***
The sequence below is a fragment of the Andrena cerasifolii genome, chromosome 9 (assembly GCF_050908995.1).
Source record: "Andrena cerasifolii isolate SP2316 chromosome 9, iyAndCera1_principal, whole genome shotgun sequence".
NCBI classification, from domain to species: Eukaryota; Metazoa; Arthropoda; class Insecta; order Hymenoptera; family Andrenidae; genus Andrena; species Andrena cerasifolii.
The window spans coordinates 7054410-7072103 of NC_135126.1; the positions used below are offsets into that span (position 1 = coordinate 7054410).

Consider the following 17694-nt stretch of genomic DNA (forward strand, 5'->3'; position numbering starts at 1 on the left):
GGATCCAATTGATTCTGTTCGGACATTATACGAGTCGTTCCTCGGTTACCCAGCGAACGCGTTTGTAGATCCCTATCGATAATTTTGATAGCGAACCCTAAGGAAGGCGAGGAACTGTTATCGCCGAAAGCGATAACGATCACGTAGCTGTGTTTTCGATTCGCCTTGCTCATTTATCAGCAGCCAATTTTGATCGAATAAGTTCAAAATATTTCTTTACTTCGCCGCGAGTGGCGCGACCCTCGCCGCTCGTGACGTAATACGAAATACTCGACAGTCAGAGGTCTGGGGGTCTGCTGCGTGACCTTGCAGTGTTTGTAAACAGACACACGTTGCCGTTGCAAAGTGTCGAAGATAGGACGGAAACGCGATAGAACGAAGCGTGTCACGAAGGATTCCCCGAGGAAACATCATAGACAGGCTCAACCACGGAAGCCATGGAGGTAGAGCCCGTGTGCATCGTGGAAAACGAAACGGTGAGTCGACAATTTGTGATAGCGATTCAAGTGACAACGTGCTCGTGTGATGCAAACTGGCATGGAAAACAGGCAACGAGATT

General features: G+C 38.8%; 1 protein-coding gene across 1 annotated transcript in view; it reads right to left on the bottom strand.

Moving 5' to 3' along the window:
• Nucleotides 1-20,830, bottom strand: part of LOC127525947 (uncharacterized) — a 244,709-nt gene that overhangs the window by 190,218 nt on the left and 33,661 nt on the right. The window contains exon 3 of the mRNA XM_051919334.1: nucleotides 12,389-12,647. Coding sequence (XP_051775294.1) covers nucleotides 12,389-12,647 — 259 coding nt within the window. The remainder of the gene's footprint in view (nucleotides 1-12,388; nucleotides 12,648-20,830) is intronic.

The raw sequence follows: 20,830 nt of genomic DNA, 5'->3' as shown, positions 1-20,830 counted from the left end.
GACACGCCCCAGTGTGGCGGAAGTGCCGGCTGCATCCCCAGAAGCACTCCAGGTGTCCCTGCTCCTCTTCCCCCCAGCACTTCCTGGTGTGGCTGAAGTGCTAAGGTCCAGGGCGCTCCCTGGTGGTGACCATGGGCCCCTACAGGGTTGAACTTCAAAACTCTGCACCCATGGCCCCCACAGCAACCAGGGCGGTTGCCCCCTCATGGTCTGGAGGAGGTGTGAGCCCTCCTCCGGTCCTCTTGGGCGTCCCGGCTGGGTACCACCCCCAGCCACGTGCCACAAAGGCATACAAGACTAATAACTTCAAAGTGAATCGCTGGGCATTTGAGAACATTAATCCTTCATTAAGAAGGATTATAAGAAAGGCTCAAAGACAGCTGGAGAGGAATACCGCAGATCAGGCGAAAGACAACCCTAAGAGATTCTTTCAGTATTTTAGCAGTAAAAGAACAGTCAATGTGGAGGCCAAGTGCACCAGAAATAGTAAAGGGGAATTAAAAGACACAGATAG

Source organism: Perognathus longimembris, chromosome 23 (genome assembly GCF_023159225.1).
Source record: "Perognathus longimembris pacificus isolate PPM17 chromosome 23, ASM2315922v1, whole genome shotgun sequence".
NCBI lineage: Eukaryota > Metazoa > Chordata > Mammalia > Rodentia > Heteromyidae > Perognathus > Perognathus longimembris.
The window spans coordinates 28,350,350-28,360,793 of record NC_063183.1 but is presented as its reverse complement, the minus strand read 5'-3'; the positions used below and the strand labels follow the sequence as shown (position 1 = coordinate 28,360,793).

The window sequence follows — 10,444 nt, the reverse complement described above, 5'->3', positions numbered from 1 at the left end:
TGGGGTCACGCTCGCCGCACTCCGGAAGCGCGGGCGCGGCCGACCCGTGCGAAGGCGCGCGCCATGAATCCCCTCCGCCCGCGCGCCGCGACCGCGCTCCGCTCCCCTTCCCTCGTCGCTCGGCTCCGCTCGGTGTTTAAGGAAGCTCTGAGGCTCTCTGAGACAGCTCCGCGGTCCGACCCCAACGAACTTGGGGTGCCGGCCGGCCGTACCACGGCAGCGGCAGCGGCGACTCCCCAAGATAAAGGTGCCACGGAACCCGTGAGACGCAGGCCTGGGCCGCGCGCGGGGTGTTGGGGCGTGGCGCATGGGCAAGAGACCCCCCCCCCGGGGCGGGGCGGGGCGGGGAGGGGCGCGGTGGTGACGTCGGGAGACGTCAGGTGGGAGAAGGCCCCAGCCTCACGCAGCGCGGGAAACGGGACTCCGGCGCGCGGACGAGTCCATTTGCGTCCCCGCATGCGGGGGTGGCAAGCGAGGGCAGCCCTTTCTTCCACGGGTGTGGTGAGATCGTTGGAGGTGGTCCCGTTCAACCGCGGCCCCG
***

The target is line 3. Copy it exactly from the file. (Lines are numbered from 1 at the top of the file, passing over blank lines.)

NCBI classification, from domain to species: Eukaryota; Metazoa; Arthropoda; class Insecta; order Hymenoptera; family Andrenidae; genus Andrena; species Andrena cerasifolii.